While loans are a type of financial aid available to students and parents that must be repaid, grants and scholarships do not have to be repaid. Scholarships are made to students who demonstrate or show potential for distinction in academics or other performance (e.g., athletics, music, speech, drama). To qualify for a given scholarship, a student must meet the criteria outlined for the award. In completing the application, it is important to provide all of the information requested and to pay particular attention to detail. The presentation of the application (neat appearance, typewritten, and factual) is also an important factor in the evaluation process.
Century High School Scholarship Information
The counseling office compiles a complete listing of scholarship opportunities which is posted on this website. During the year, notification of scholarship competitions are received and students are made aware of current scholarships through the "Scholarship Update" page. Applications for these scholarships are usually found online. Applications for scholarships where no website is listed will be available in the counseling office.
Please keep in mind the Scholarship Opportunity listing does not represent an all-inclusive list of scholarships.
- Don’t forget to inquire about institutional scholarships at the schools you are considering.
- Religious groups, civic groups, fraternal organizations, and employers may be additional sources of scholarships. Students are also encouraged to involve parents in their search.
- Try free scholarship searches online at sites like fastweb.com, cappex.com, or meritaid.com.
A final piece of advice: Beware of scholarship scams - do NOT pay for a scholarship search.
A number of privately operated scholarship search companies charge fees that range from $30 to well over $300. Most provide a list of sources of financial assistance for which you may apply. Many search companies offer to refund your fee if you do not receive any award. However, some services require you to provide a rejection letter from every source on the list to claim your refund. You should be aware that many scholarship sources do not routinely send rejection letters. According to the Federal Trade Commission, warning signs that a scholarship service may be a scam include the following statements:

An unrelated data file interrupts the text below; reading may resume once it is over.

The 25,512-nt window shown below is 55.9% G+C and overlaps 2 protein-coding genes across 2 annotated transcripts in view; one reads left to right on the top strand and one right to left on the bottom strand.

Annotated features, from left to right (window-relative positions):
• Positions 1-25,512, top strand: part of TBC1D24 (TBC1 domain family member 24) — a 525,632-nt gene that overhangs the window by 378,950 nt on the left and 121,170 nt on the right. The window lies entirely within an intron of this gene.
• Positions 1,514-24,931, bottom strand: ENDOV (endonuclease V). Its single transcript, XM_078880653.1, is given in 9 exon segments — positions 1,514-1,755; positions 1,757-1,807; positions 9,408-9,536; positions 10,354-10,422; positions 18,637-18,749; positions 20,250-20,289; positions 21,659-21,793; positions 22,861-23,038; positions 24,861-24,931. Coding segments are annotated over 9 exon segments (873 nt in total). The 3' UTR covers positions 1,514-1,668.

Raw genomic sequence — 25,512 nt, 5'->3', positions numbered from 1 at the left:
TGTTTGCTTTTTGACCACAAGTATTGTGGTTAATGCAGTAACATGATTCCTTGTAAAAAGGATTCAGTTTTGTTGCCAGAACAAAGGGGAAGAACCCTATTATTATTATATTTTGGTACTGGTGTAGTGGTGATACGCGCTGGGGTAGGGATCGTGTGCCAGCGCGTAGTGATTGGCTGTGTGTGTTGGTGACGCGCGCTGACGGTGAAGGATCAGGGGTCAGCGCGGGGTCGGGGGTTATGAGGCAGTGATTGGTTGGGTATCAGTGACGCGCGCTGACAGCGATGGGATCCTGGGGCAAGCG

"This scholarship is guaranteed or your money back."
Wrong. No one can guarantee to get you a grant or scholarship.
"You can't get this information anywhere else."
Unlikely. Many free lists of scholarships are available. Check with your counselor for FREE information about current scholarships before you pay someone for the same or similar information.
"May I have your credit card or bank account number to hold this scholarship?"
No way. It may be a setup for an unauthorized withdrawal from your account. Don't give out you or your parents' credit card or bank account number on the phone without first getting all the information in writing.
"We'll do all the work."
Don't be fooled. There's no way around it. You must apply for the scholarships or grants yourself.
"The scholarship will cost you some money."
That doesn't make sense. Free money shouldn't cost a thing. Don't pay anyone who claims to have access to a scholarship for you.
"You've been selected by a ‘national foundation' to receive a scholarship or You're a finalist in a contest" (that you didn't enter).
Be careful. Before you send money to apply for a scholarship, check it out. Make sure the foundation or program is legitimate. Most sources of financial aid have application deadlines and eligibility criteria; they do not, generally, operate like a sweepstakes. Some places imitate federal foundations, agencies, and corporations. They might even have official sounding names, using such words as "National" and "Federal" or claim to have a Washington, D.C. location in order to project an aura of legitimacy.
Source: U.S. Department of Education